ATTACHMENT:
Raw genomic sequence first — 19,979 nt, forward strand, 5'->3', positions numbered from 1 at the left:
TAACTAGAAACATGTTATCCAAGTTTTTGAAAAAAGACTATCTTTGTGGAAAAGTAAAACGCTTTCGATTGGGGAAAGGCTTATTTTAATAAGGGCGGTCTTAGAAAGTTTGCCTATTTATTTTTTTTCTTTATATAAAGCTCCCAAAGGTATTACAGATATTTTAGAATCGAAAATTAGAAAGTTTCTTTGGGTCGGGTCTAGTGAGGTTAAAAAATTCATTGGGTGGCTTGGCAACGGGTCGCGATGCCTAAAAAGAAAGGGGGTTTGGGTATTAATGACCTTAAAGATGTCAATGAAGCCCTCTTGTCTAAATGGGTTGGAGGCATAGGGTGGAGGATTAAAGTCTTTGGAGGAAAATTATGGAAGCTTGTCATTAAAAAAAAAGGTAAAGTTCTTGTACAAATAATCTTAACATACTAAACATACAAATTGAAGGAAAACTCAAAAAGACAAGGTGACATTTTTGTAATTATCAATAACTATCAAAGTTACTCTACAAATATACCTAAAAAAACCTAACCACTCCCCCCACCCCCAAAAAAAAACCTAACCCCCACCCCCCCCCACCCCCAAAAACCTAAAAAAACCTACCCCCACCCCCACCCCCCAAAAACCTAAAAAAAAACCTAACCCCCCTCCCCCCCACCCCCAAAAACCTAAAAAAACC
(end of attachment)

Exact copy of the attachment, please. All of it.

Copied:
Raw genomic sequence first — 19,979 nt, forward strand, 5'->3', positions numbered from 1 at the left:
TAACTAGAAACATGTTATCCAAGTTTTTGAAAAAAGACTATCTTTGTGGAAAAGTAAAACGCTTTCGATTGGGGAAAGGCTTATTTTAATAAGGGCGGTCTTAGAAAGTTTGCCTATTTATTTTTTTTCTTTATATAAAGCTCCCAAAGGTATTACAGATATTTTAGAATCGAAAATTAGAAAGTTTCTTTGGGTCGGGTCTAGTGAGGTTAAAAAATTCATTGGGTGGCTTGGCAACGGGTCGCGATGCCTAAAAAGAAAGGGGGTTTGGGTATTAATGACCTTAAAGATGTCAATGAAGCCCTCTTGTCTAAATGGGTTGGAGGCATAGGGTGGAGGATTAAAGTCTTTGGAGGAAAATTATGGAAGCTTGTCATTAAAAAAAAAGGTAAAGTTCTTGTACAAATAATCTTAACATACTAAACATACAAATTGAAGGAAAACTCAAAAAGACAAGGTGACATTTTTGTAATTATCAATAACTATCAAAGTTACTCTACAAATATACCTAAAAAAACCTAACCACTCCCCCCACCCCCAAAAAAAAACCTAACCCCCACCCCCCCCCACCCCCAAAAACCTAAAAAAACCTACCCCCACCCCCACCCCCCAAAAACCTAAAAAAAAACCTAACCCCCCTCCCCCCCACCCCCAAAAACCTAAAAAAACC